- Author: Wayne Colonna, Technical Editor
Every shop owner is all too familiar with the EPA requirement to provide a manifest for hazardous- and industrial-waste products. The EPA describes the Hazardous Waste Manifest System as follows:
“The Hazardous Waste Manifest System is a set of forms, reports, and procedures designed to seamlessly track hazardous waste from the time it leaves the generator facility where it was produced, until it reaches the off-site waste management facility that will store, treat, or dispose of the hazardous waste. The system allows the waste generator to verify that its waste has been properly delivered, and that no waste has been lost or unaccounted for in the process.”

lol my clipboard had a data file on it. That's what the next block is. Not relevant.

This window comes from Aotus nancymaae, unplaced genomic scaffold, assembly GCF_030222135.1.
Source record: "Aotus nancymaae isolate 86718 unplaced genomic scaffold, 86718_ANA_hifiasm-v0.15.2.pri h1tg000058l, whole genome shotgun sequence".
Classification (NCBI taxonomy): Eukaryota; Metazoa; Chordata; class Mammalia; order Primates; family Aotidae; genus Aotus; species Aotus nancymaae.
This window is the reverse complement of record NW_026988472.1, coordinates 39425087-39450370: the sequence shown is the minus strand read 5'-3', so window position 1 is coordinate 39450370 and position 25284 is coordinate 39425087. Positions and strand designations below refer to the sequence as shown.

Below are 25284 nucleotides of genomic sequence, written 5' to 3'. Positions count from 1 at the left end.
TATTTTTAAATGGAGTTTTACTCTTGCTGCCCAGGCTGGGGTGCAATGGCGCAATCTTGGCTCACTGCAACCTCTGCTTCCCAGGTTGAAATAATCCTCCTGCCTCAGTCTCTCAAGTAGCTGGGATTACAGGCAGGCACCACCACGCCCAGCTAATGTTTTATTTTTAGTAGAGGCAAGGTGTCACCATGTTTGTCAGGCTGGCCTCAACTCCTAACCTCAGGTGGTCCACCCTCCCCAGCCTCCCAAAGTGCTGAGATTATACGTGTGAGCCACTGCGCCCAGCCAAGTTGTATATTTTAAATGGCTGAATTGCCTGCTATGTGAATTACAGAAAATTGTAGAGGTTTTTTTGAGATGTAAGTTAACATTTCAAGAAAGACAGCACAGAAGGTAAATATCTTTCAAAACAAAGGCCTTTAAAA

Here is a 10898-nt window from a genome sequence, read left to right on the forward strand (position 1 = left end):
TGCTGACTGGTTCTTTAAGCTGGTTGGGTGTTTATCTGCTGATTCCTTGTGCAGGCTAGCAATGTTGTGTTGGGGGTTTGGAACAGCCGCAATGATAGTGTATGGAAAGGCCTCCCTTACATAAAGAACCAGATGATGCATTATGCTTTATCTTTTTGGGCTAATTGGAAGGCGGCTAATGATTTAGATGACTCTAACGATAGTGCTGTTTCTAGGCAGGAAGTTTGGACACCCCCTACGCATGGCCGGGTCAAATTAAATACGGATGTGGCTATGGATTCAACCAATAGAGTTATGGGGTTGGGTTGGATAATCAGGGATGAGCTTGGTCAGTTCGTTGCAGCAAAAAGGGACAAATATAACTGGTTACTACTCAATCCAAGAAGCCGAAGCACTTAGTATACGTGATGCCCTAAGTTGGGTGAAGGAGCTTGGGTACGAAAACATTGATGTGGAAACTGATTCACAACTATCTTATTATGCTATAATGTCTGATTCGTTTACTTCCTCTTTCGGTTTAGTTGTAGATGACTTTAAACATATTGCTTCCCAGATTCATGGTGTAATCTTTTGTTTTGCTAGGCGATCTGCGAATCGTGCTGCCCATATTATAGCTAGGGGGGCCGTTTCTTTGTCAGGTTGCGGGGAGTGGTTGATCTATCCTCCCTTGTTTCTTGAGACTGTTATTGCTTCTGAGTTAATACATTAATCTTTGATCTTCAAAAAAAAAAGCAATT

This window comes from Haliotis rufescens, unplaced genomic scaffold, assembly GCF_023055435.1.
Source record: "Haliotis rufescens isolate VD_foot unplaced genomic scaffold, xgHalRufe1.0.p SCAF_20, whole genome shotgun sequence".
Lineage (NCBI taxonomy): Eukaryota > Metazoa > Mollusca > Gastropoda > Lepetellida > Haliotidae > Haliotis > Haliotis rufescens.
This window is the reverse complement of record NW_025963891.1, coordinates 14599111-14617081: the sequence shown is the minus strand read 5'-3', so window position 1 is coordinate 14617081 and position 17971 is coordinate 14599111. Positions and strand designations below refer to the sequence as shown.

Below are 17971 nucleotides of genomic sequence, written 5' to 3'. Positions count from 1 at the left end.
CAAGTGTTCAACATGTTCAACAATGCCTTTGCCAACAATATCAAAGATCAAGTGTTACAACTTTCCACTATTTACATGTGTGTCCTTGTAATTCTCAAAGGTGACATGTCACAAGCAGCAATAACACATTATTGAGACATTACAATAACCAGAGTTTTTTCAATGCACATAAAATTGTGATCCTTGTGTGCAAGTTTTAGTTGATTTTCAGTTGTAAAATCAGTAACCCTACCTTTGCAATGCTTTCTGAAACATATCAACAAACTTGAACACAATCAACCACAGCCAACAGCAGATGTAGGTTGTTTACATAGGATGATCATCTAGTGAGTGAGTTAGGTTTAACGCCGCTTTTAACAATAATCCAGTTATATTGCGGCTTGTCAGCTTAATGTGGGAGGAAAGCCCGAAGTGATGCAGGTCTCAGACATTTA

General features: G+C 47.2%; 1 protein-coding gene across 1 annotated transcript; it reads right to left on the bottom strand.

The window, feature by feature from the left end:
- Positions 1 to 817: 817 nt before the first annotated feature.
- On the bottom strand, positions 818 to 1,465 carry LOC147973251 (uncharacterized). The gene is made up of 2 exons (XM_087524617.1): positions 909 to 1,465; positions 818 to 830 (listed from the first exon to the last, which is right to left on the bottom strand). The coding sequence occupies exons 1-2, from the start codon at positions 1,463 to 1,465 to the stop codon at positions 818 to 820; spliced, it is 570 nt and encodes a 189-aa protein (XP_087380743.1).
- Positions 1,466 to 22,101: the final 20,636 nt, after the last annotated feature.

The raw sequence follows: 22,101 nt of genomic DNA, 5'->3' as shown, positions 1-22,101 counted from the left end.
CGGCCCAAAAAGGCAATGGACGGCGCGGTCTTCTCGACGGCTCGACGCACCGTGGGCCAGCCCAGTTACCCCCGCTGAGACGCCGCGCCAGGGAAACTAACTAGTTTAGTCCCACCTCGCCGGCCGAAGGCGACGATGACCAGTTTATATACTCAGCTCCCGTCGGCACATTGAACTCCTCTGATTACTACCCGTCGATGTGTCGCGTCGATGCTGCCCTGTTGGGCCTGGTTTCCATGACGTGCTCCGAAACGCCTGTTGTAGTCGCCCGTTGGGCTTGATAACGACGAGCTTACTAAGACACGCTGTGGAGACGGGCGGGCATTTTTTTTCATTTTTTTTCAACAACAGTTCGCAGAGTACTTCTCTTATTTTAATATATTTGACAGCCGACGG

The key component of this system is the Uniform Hazardous Waste Manifest, a form prepared by each generator that transports, or offers for transport, hazardous waste for off-site treatment, recycling, storage or disposal. The current manifest is a paper document containing multiple copies of a single form. When completed, it contains information on the type and quantity of the waste being transported, instructions for handling the waste, and signature lines for all parties involved in the disposal process. The manifest is required by both the Department of Transportation and EPA. Each party that handles the waste signs the manifest and retains a copy for itself. This ensures critical accountability in the transportation and disposal processes. Once the waste reaches its destination, the receiving facility returns a signed copy of the manifest to the generator, confirming that the waste has been received by the designated facility.